Travel Ireland: A Guide to the Most Delicious Irish Eats

Updated: Feb 4


We can all picture Ireland in some way. Rolling hills, waves crashing against tall cliff lines, sheep-dotted roads, and pints of Guinness in a rustic pub often come to mind. Sometimes overlooked is Ireland’s delicious cuisine! Here are some of the best Irish foods to try on your trip to Ireland.


With ties to other parts of the British Isles (Great Britain and the Isle of Man), food in Ireland is often both hearty and filling. Plus, the country has its own versions of typical British foods, sprinkling in unique flavors and Irish flair.


Soda bread


Most families have their own recipe and style for making soda bread, but the basic ingredients remain the same. Baking soda, buttermilk, and flour make up the basics of this popular Irish dish. Then, some like their soda bread sweet or seasoned with nuts and seeds. Others may even add in a hint of Guinness for a loaf of truly Irish soda bread.


The bread is enjoyed any time of the day, but in Northern Ireland, it’s commonly served with an Ulster Fry (similar to traditional Irish breakfast). It’s also bound to be in bakeries around Ireland, whether you’re on the west coast soaking up the iconic views of the Cliffs of Moher or wandering along the bridges of Dublin.


Irish stew


Heating over the stove for hours on end, an Irish stew is a staple. The dish is traditionally made with mutton/lamb or beef, onions, and potatoes. These days, you’ll find many Irish stews made with lamb and cooked with various vegetables and spices. Some pour in some Guinness just for a bit of craic – a good-to-know Irish word meaning “fun” or “good time”).


While Irish stew is a popular home-cooking meal, you’ll still find it at many restaurants around the country. Our pick? Head to the cozy, lantern-lit Brazen Head in Dublin. It’s located not too far from the Guinness Storehouse, and it is considered to be the oldest pub in Ireland. Find Irish stew, Guinness, loads of whiskey, and a lot of classic Irish food on the menu.


Smoked salmon & seafood staples


Considering that Ireland is on an island, seafood is a classic choice. One of the most popular Irish foods is smoked salmon. This tasty dish is often enjoyed on bread with scrambled egg, or on its own with a side salad. Oak-smoked, beechwood, and turf-smoked varieties are available. Allow your tastebuds to decide which is your favorite!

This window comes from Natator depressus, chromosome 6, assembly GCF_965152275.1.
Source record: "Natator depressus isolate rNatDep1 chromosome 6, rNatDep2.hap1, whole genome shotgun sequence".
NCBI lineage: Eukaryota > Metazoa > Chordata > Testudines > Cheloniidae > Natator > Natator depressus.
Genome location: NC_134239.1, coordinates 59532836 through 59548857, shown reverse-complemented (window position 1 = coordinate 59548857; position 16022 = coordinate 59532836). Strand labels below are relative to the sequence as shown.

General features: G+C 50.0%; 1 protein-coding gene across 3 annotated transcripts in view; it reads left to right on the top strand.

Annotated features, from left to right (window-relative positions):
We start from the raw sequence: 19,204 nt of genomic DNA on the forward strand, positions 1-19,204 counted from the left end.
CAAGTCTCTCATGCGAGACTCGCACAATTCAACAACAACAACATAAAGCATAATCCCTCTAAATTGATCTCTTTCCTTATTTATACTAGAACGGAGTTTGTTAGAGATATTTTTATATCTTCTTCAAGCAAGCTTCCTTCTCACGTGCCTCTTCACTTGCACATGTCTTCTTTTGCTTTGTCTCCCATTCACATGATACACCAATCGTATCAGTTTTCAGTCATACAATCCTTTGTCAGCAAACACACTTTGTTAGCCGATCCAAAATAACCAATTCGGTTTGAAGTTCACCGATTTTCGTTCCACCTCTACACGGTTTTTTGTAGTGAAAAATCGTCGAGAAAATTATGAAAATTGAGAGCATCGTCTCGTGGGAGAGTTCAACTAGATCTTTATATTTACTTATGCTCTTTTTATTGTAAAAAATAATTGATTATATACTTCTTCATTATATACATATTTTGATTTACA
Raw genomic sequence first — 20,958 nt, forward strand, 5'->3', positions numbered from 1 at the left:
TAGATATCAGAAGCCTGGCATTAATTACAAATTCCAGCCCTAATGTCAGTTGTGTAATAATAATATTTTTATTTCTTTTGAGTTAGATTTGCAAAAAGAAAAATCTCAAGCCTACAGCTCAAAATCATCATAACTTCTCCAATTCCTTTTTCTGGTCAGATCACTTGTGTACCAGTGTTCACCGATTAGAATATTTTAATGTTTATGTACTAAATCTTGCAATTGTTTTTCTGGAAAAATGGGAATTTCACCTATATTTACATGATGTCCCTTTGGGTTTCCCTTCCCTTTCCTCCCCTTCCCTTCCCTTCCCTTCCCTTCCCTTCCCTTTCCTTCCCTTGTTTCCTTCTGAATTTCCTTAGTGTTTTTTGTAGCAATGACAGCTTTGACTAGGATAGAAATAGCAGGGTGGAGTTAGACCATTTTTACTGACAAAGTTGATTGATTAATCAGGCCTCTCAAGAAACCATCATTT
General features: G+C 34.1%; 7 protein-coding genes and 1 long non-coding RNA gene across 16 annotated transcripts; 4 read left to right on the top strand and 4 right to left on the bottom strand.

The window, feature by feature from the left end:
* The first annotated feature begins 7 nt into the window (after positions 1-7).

Then, other Irish seafood dishes like pollock and shellfish are often on the menu. West coast destinations like Dingle, Galway, and Kinsale are some of the best places for seafood in Ireland.


Full Irish Breakfast


Head out for a full Irish breakfast in the morning and you’ll be full for hours! This filling breakfast typically includes bacon, sausages, eggs, black pudding, baked beans, tomatoes, mushrooms, toast, and coffee or tea. It’s filling, greasy, delicious, and a must-have in Ireland. Even if you don’t have the full Irish breakfast at breakfast time, treat yourself to one at brunch or even lunch. There’s no wrong time for this Irish dish!


Located near the Ha’Penny Bridge, O’Neill’s Pub & Kitchen is a fantastic choice for a full Irish breakfast in Dublin. Plus, their rooftop beer garden and live music make for an awesome hangout spot in the city.


And if you’re in County Kerry on the west coast, pop into Mug & Bean in Killarney for a filling and tasty Irish breakfast and great coffee!


Boxty


Potato dumplings, potato pancakes, and potato cakes are all ways to describe Ireland’s boxty. The ingredients for this classic Irish food are simple: flour, salt, and potatoes and fried in butter. They closely resemble pancakes and are absolutely delicious. You might find boxty served with a fried egg and baked beans or served with beef or a whiskey sauce. It’s warm, filling, and a must-try food in Ireland!


Colcannon & Champs


These two dishes are very similar and are amazing Irish alternatives to classic mashed potatoes.


Colcannon is a mix of potatoes, cabbage or kale, butter, and spring onions. It’s simple and tasty, and there’s even a song about it. Then, champs are slightly different. For this Irish food, warm chopped onions are added to milk until they infuse it a bit. Everything is then mashed spuds and topped with a hunk of Irish butter.


Head to The Legal Eagle for some traditional Irish staples in an upscale environment. Bonus is that you can have a selection of Irish cheeses – like our favorite Irish cheddar – as a dessert option!


Bonus: Guinness & Irish Whiskey


While not Irish dishes per se, Guinness and whiskey are absolute must-tries in Ireland! You’ll fit right in when you order a pint of Guinness or a dram of whiskey. Head to the lively Temple Bar district in Dublin and take your pick at the number of Irish bars serving up the black stuff (aka Guinness). Then, if you’d like a bit of culture and history, take a tour of the Guinness Storehouse and try your hand at pouring your own pint and then enjoying it on their rooftop bar afterward.


As for whiskey, Jameson’s is the most popular Irish whiskey, but we also recommend Bushmills and taking a tour of the Old Bushmills Distillery in Northern Ireland. The distillery boasts more than 400 years of history and is one of the best places to learn about whiskey-making in Ireland.


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